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The world of influencer marketing is fast-paced, dynamic and growing in popularity amongst brands across a huge range of sectors, but what are the key considerations for both businesses and influencers? Andrew Jackson Solicitors’ tax specialist and partner, Fiona Phillips, and Katy Hansom, commercial partner, examine the key issues around financial implications and the importance of having a contract.
Whilst influencer marketing and the practice of celebrity endorsements has been around as a marketing and promotional tool for several decades, the advent of social media has resulted in a growing number of businesses turning to influential social media communicators as a means of growing their brands. In return for their endorsement of a product or service, the influencer receives free goods or are paid a fee.
Influencers may not consider what they are doing as “trading” and therefore fail to consider the tax implications.
Badges of trade for taxation purposes
As it is a relatively new way of marketing products, it is not surprising that the taxation of influencers has no specific tax guidance, meaning that normal tax rules need to be considered. However, applying the long established ‘badges of trade’ concept – tests used by HMRC to determine whether an activity is a trading activity – will identify if a taxable business is being undertaken.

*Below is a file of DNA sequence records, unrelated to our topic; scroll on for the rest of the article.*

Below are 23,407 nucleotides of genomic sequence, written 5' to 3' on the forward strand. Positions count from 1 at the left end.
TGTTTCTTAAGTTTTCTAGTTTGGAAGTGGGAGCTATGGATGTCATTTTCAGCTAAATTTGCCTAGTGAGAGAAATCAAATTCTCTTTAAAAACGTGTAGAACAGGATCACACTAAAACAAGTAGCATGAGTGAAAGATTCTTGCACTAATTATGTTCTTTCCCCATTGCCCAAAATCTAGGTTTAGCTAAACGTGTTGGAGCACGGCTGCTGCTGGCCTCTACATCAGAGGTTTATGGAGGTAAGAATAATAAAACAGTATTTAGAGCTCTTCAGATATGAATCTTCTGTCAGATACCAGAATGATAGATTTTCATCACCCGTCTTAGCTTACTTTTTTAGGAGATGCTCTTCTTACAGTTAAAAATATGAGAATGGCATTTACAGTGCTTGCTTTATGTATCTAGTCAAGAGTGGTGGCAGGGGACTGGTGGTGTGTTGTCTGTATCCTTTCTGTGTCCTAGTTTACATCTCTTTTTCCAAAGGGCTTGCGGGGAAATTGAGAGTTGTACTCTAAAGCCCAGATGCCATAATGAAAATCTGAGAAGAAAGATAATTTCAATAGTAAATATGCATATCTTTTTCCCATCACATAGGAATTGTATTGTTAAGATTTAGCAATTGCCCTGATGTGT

Of the various badges of trade, there are two that are most relevant to influencers, namely:
- i) whether a profit motive exists, and
- ii) the number and frequency of transactions.
HMRC has published guidance for athletes receiving sponsorship, endorsement, and attendance fees, and to what extent they amount to trading. These fees have a similarity to receipts by influencers, and so provide a useful guidance.
Rules around taxation
Assuming that the influencer is trading what is the position on goods received as opposed to cash?
Any products given to them to promote will be taxed as trading income, based on the monetary value of the product. However, a non-transferrable gift – e.g. a holiday, which only the influencer can take, at a particular time – will not be taxable as there is no monetary value, since it cannot be sold on and converted into cash.
But what about businesses, which are paying the influencers, either as cash, or by providing them with products or services in return for endorsements by the influencer?
One issue to consider is whether the relationship between the influencer and the business whose goods they are promoting give rise to employment status. Under general taxing principles a relationship that is a contract of service will mean that the influencer is an employee, so PAYE and NIC should be considered.
Alternatively, an influencer promoting goods might already be an employee of the business, in another capacity.
In either case, cash paid to the influencer should be after deduction of PAYE and NIC.
Employee status also has an implication where goods are provided. Under normal taxing principles, if an employee receives goods from their employer, they are taxed on the monetary value of the goods (under the so-called ‘benefits in kind’ regime).